How to Avoid the Dealer Nightmare
When a client contacts me for a car purchase, I feel as though I am being summoned to go into the battle field. I may be called Your Car Angel but most times it seems I am more of a car warrior. It is a tough days work out there at the dealerships and I have experience that wins my clients easy victory's day after day. This is not to say that I am mean and nasty to the sales people, mowing them down in the process. No, there is a way to calmly achieve success and it is all strategy related. Ruthless negotiating is, however, part of that overall strategy. I will now walk you through the process step by step.
Starting - Contacting the Dealer
Find the car you are looking for by checking the dealer sites on-line. Check history's on the cars that interest you and make sure they are accident free. Many dealer sites actually provide the free Carfax right next to the profile of the car. After you have cleared the car history you want to call the dealership to know that the car exists. You would be surprised how many dealers fail to remove a car from their website once it is sold. When you contact the dealership ask for the new or used car Fleet Manager. You might get bounced around a bit but verify that whoever you are talking to is the Fleet department. Why you ask? Because the Fleet Department is the least profitable division "per unit" in the dealership and they are much kinder people in general to work with. They also are not so stressed out. Finally, get their cell phone number. This is important for later.
Making the Appointment at the Dealership
Once you have cleared the car and know that it actually exist, you want to go to the dealership to see it. Make an appointment with your contact person and ask to have the car available to look at. This forces them to take the necessary steps in preparing the car so you do not wait around 20 minutes waiting for them to get it out of the back lot and cleaned up. Remember, there are many layers to the car buying process and if there are 15 minute waits here and there it will add up to another 2 hours to the process. Much of what I am talking about is how to speed things up. A quick battle so to speak, as opposed to a long drawn out process which is a technique by the dealer to wear you out and you end up signing anything just to end the pain. We will not let this happen to you! The best time is the end of the month when they are trying to meet quotas and the best days of the week are Tuesday and Wednesdays mornings which are the slowest times. Never buy a car on the weekend from a dealer.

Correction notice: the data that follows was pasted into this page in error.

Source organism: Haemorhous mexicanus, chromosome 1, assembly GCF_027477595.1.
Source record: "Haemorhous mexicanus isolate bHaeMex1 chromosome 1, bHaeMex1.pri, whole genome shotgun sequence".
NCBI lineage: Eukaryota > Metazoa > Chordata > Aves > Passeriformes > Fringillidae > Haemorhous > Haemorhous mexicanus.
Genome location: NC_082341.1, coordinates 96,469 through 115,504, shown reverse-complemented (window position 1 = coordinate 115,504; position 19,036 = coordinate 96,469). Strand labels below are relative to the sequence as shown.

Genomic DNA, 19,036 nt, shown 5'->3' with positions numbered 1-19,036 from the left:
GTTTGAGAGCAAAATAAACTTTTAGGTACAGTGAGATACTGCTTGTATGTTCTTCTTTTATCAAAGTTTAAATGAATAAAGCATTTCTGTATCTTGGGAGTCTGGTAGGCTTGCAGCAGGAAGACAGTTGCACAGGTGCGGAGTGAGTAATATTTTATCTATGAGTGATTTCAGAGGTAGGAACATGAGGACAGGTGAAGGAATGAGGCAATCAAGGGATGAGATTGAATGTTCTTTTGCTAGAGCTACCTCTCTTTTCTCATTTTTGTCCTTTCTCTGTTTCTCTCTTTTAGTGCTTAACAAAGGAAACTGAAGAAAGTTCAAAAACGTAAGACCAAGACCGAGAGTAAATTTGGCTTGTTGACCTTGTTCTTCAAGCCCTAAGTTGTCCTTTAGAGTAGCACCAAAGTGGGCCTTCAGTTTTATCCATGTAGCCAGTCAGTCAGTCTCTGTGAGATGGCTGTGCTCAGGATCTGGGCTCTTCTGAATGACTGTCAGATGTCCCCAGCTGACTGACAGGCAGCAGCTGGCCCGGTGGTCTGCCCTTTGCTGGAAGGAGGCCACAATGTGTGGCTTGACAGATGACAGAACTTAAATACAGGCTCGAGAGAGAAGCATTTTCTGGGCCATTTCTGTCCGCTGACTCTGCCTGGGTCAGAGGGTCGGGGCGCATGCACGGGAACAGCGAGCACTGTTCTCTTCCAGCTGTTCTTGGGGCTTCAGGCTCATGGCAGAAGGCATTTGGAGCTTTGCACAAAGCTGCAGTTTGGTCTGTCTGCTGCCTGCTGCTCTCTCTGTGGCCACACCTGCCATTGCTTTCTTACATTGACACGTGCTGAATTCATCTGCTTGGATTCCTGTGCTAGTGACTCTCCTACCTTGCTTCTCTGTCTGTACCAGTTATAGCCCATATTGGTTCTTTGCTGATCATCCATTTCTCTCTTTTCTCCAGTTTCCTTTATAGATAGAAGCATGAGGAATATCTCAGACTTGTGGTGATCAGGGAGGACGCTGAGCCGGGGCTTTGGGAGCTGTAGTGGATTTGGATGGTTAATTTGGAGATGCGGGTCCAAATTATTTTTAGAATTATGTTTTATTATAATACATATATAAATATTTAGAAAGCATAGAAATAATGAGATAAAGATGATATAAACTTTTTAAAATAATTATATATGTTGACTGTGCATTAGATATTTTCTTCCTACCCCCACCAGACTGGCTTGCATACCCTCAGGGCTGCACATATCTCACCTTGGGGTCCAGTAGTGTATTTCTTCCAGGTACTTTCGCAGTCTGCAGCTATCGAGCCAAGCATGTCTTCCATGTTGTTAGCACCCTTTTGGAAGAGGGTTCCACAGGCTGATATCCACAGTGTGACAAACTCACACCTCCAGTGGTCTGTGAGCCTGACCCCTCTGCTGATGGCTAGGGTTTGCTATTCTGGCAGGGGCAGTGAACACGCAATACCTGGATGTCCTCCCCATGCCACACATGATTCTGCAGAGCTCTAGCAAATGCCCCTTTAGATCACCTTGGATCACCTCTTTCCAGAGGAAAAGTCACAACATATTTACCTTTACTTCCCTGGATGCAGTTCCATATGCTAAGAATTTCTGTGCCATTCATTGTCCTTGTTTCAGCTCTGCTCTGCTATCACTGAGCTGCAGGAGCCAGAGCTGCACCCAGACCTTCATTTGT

Arriving at the Dealership
Park on the street (not in their customer parking) and enter the lot from there. Now that you are on the the lot, go directly to your contact person and if anyone approaches you, say that you are taken care of and you are here to see that one person only. If you get tossed around at the lot demand that you only want to deal with one person and that person should be high up on the chain of command as in a manager. When you speak to the contact person ask them for the keys and request that you want to be left alone to be with the car and that you will get back to them after you inspect the car. Do not let them hover over you. There is nothing that they can tell you that you cannot find out for yourself. DO NOT ENGAGE IN PROTRACTED DISCUSSIONS WITH THE SALES PEOPLE!
The test drive will consist of driving a "loop" that the dealership will want you to take the car and it is generally as short as possible. Allow yourself to take the car wherever you want including the freeway and parking lots so that you have to maneuver the car more than just in a straight line. They know the neighborhood so don't worry about getting lost. If the car is low on gas (say below a 1/2 tank), casually ask if the car will be sold with a full tank. If he/she says "yes" to that, then that will become binding later in the process. Bring along the test drive check list.
At this point they will have some time invested in you. Your job now is to walk away. Yes, go have some coffee or something which requires you to leave the lot. It is the most productive part of the entire process. During that time away, figure out the price that you are comfortable with and now you will negotiate the entire deal by phone. Be firm and do not let go until they have quoted you the price of the car excluding fees (taxes, registration, smog and transfer fees). Once that amount is agreed upon by phone, you now get back to the lot and process the paperwork.